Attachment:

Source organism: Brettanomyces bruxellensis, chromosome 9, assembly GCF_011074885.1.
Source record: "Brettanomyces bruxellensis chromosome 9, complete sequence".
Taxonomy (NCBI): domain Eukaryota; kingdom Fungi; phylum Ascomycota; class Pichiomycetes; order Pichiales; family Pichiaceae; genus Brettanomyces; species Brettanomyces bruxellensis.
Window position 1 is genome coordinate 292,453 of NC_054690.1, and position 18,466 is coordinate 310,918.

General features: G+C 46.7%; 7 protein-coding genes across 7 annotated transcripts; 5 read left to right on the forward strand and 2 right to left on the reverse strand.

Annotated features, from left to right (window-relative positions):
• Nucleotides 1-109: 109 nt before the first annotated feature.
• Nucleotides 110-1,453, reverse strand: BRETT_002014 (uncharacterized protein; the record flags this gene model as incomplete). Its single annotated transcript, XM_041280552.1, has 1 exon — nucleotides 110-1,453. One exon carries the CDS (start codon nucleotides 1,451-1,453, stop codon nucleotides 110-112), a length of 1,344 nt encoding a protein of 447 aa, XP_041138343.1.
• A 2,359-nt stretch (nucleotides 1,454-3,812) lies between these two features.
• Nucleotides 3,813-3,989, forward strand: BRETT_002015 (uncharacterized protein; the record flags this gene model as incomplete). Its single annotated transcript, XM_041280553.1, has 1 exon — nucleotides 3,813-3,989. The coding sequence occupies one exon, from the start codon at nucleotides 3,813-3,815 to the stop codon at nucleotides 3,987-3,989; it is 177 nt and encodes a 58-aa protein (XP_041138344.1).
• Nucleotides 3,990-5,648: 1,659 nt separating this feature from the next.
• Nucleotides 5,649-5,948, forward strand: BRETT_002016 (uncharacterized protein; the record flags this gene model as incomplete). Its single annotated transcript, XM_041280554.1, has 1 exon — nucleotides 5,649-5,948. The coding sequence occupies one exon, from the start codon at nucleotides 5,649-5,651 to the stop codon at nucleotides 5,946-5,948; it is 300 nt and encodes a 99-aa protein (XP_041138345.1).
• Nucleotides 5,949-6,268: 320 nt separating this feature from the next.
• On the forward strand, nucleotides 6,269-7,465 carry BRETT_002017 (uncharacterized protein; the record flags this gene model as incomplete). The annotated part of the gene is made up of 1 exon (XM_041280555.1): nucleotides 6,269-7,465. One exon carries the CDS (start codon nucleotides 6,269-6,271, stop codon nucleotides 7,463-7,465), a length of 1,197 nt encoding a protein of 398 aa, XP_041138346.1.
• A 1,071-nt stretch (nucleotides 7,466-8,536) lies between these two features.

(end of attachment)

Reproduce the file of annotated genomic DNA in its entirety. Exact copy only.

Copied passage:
Source organism: Brettanomyces bruxellensis, chromosome 9, assembly GCF_011074885.1.
Source record: "Brettanomyces bruxellensis chromosome 9, complete sequence".
Taxonomy (NCBI): domain Eukaryota; kingdom Fungi; phylum Ascomycota; class Pichiomycetes; order Pichiales; family Pichiaceae; genus Brettanomyces; species Brettanomyces bruxellensis.
Window position 1 is genome coordinate 292,453 of NC_054690.1, and position 18,466 is coordinate 310,918.

General features: G+C 46.7%; 7 protein-coding genes across 7 annotated transcripts; 5 read left to right on the forward strand and 2 right to left on the reverse strand.

Annotated features, from left to right (window-relative positions):
• Nucleotides 1-109: 109 nt before the first annotated feature.
• Nucleotides 110-1,453, reverse strand: BRETT_002014 (uncharacterized protein; the record flags this gene model as incomplete). Its single annotated transcript, XM_041280552.1, has 1 exon — nucleotides 110-1,453. One exon carries the CDS (start codon nucleotides 1,451-1,453, stop codon nucleotides 110-112), a length of 1,344 nt encoding a protein of 447 aa, XP_041138343.1.
• A 2,359-nt stretch (nucleotides 1,454-3,812) lies between these two features.
• Nucleotides 3,813-3,989, forward strand: BRETT_002015 (uncharacterized protein; the record flags this gene model as incomplete). Its single annotated transcript, XM_041280553.1, has 1 exon — nucleotides 3,813-3,989. The coding sequence occupies one exon, from the start codon at nucleotides 3,813-3,815 to the stop codon at nucleotides 3,987-3,989; it is 177 nt and encodes a 58-aa protein (XP_041138344.1).
• Nucleotides 3,990-5,648: 1,659 nt separating this feature from the next.
• Nucleotides 5,649-5,948, forward strand: BRETT_002016 (uncharacterized protein; the record flags this gene model as incomplete). Its single annotated transcript, XM_041280554.1, has 1 exon — nucleotides 5,649-5,948. The coding sequence occupies one exon, from the start codon at nucleotides 5,649-5,651 to the stop codon at nucleotides 5,946-5,948; it is 300 nt and encodes a 99-aa protein (XP_041138345.1).
• Nucleotides 5,949-6,268: 320 nt separating this feature from the next.
• On the forward strand, nucleotides 6,269-7,465 carry BRETT_002017 (uncharacterized protein; the record flags this gene model as incomplete). The annotated part of the gene is made up of 1 exon (XM_041280555.1): nucleotides 6,269-7,465. One exon carries the CDS (start codon nucleotides 6,269-6,271, stop codon nucleotides 7,463-7,465), a length of 1,197 nt encoding a protein of 398 aa, XP_041138346.1.
• A 1,071-nt stretch (nucleotides 7,466-8,536) lies between these two features.